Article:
Diversity and inclusion is everyone’s job. That is one of the key messages Farai Madzima discussed in his talk on diversity and inclusion in the tech industry. He emphasized how you, me, we, are the tech industry, which makes us all responsible for a diverse and inclusive environment. No one should feel they “receive more scrutiny because they are the only one of a kind in the room”. But how do we get there?
“Me, you, everybody, we are the tech industry. We are part of the problem.”Farai Madzima
What you, me, we can do right away
Some suggestions by Farai Madzima:
- Let’s be less confident. Doubt can be good. It makes us stop and look around.
- Create an environment that is safe for people to fail. Sometimes you take failure for every one of your kind.
- Be curious. Be kind. Hold your organisation to higher standards.
- Practice zero tolerance, with kindness. The moment something happens, address it immediately to send a signal that this is not acceptable.
- Try not to say things based on assumptions – “Although you are quite young, you are doing good work”
- Be aware that anyone can be ‘one of a kind’ in a room (e.g. “the only one who is divorced and a single parent” or “the only one who needs to use a wheelchair”). This is not always visible.
What does this mean for our job as UX researchers? What diversity and inclusion challenges do we face and how can we try to solve them?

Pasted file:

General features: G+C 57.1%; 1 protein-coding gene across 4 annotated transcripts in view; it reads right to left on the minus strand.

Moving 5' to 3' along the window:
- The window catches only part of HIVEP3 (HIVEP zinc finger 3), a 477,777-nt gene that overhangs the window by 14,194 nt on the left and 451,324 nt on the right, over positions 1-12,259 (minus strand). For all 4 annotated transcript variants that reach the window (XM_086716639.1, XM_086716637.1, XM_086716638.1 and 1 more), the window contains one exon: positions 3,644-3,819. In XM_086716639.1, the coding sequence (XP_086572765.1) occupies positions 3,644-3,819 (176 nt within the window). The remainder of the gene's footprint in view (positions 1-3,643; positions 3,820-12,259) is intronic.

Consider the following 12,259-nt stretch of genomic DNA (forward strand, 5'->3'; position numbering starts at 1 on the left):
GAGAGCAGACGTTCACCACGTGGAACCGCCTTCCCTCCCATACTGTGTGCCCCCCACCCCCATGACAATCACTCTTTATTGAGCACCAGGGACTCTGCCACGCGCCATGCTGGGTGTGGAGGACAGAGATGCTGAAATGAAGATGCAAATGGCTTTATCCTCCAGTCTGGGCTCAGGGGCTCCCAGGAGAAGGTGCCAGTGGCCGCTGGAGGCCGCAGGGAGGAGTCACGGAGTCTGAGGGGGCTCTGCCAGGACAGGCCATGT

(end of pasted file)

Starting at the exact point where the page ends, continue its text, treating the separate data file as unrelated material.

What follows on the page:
UXinsight Festival 2020 workshop
As part of the UXinsight festival 2020, 12 participants took part in our workshop on Diversity and Inclusion in UX research. In 2 hours, they collectively came up with possible ideas for the question ‘How can UX research become more diverse and inclusive?’. The participants tried to uncover work-related D&I challenges that they experienced and observed, and then brainstormed on how to solve them.
Understanding the problem space
The group shared personal challenges first and reflected on what D&I means for them. It opened up a lot of topics, with ‘participant recruitment’ and ‘diversity of ideas’ topping the list.
What does diversity mean?
One of the key learnings was that diversity comes in different forms and also that it has different meanings to different people.
“Diversity means different things to different people, and that’s OK!“workshop participant
Not all diversity challenges are (easily) visible. One participant illustrated this very well: “Having grown up somewhere else but moved to a new country, I have assimilated quite well, so people don’t realise I come from a different background unless I talk about it a lot.” With an increasingly international world and field of work, this is an important realisation for many. It is the type of diversity that you can’t directly observe but is no less important than other types.
Recruiting diverse research participants
While most researchers have the intention of finding diverse participants, it is a challenge to recruit them. The challenges might arise in terms of time, budget, access, and even resistance from other colleagues.
“Minority ethnic communities are pretty much always seen as ‘hard to reach’ especially when working in government”workshop participant